It’s hard to believe that the first anniversary of George Michael’s death is upon us.
Although the shock of losing him has somewhat dominated our recent memory of George, it’s important to remember that this man was, and always will be, one of the greatest artists of all time.
Nothing proves this statement more than the art he created during his legendary career: everything from his early work with Wham! to his more recent releases have been celebrated around the globe.
Here are just some of the songs that George Michael gifted the world and helped certify him as one of the greatest artists of a generation.
Released in 1984 from Wham!’s album Make It Big, this song became one of George’s most notable releases.
This song’s iconic saxophone riff is instantly recognisable and complements it’s equally loveable chorus.
Wake Me Up Before You Go-Go
Another cut from 1984’s Make It Big, this is a song George created as a tribute to vintage Motown.
Originally the single was set for a UK-only release, but after eventually being released across the pond it became Wham!’s first US No. 1 hit.
Fastlove was released in 1996 as the second single from George’s third studio album Older, this album saw George hang up his 1980s’ dancing shoes and veer towards a more club-scene sound – this artistic risk paid off for George when Fastlove went straight to the top of the UK charts.
Faith was released as the second outing from George Michael’s first solo album of the same name.
The track’s gospel-inspired intro and guitar riffs throughout are just as enjoyable as the accompanying music video, which features a much more masculine version of George than fans were used to.
Many George fans might not consider his signature Christmas hit as one of his very best, but if you ignore the cheesy stigma that surrounds this genre of music, you’ll find this 1984 Wham! release is actually an exceptionally good song.
This synth-pop Christmas classic has become even more meaningful after the ill-fated timing of his death.
Outside was released as the lead cut from his 1998 greatest hits album Ladies & Gentlemen: The Best Of George Michael.
Although not one of his most successful leads, this song is fondly remembered for it’s self-deprecating lyrics, which reference his somewhat tarnished public image, and George’s aloof attitude to his media mishaps.
I’m Your Man
I’m Your Man, released as an isolated single in 1985, is to this day one of Wham!’s most well-loved tracks.
The song became the band’s third No. 1 on the UK Singles Charts.
Within six months of release, the duo announced to the world that they were splitting – disappointed fans were treated to a farewell album and I’m Your Man would become the last song George performed alongside bandmate Andrew Ridgeley.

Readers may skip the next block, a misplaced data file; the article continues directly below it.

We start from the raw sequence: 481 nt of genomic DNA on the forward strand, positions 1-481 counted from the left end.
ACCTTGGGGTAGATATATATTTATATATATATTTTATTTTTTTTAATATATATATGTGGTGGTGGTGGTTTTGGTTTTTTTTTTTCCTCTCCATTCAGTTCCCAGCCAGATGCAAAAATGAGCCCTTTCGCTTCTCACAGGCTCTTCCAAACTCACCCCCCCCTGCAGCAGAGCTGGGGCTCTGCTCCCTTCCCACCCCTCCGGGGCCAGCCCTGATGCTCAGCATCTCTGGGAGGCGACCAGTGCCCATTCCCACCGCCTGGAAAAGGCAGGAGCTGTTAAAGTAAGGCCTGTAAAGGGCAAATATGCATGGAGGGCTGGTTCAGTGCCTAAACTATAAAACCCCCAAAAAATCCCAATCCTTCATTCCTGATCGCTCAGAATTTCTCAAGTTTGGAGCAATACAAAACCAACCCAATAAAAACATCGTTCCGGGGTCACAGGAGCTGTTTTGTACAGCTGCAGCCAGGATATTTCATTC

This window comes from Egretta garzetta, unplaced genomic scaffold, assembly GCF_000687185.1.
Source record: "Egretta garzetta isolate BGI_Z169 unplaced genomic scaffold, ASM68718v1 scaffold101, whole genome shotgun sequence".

Don’t Let The Sun Go Down On Me
Although Don’t Let The Sun Go Down On Me is an Elton John track, the 1991 live version release featuring George Michael is considered by many as the superior version.
This now legendary duet was a massive success on both sides of the Atlantic where it reached No. 1 and bagged a Grammy Award nomination.
The song’s legacy also lives on with the proceeds it earned, all of which were divided among 10 charities for children, AIDS and education.
Praying For Time
Released as the lead single from George Michael’s critically acclaimed album Listen Without Prejudice Vol. 1 in 1990, the song was celebrated by critics as a sombre reflection of social injustice.
It was also admired for its message that aimed to convey the healing passage of time as the remedy for poverty, hypocrisy and hatred.
The single hit No. 1 on the US Billboard Hot 100 and reached the Top 10 on the UK Singles Chart.
Freedom is widely recognised as George Michael’s piece de resistance and with the success this track has enjoyed around the world – it’s hard to argue otherwise.
This release references George’s past career success while acknowledging his current state of mind, which was far more disparaging of the music business and fame as a whole.
In fact, at this time of his life George was so turned off by being in front of the camera he refused to take part in the music video and invited a group of famous supermodels to appear in his place.
During the closing ceremony of the London 2012 Olympics George made a triumphant return to the stage where he belted out Freedom! ’90 to millions watching around the world.
The adoration for this powerful song was once again realised and gave fans a fitting end to the legacy of George Michael.
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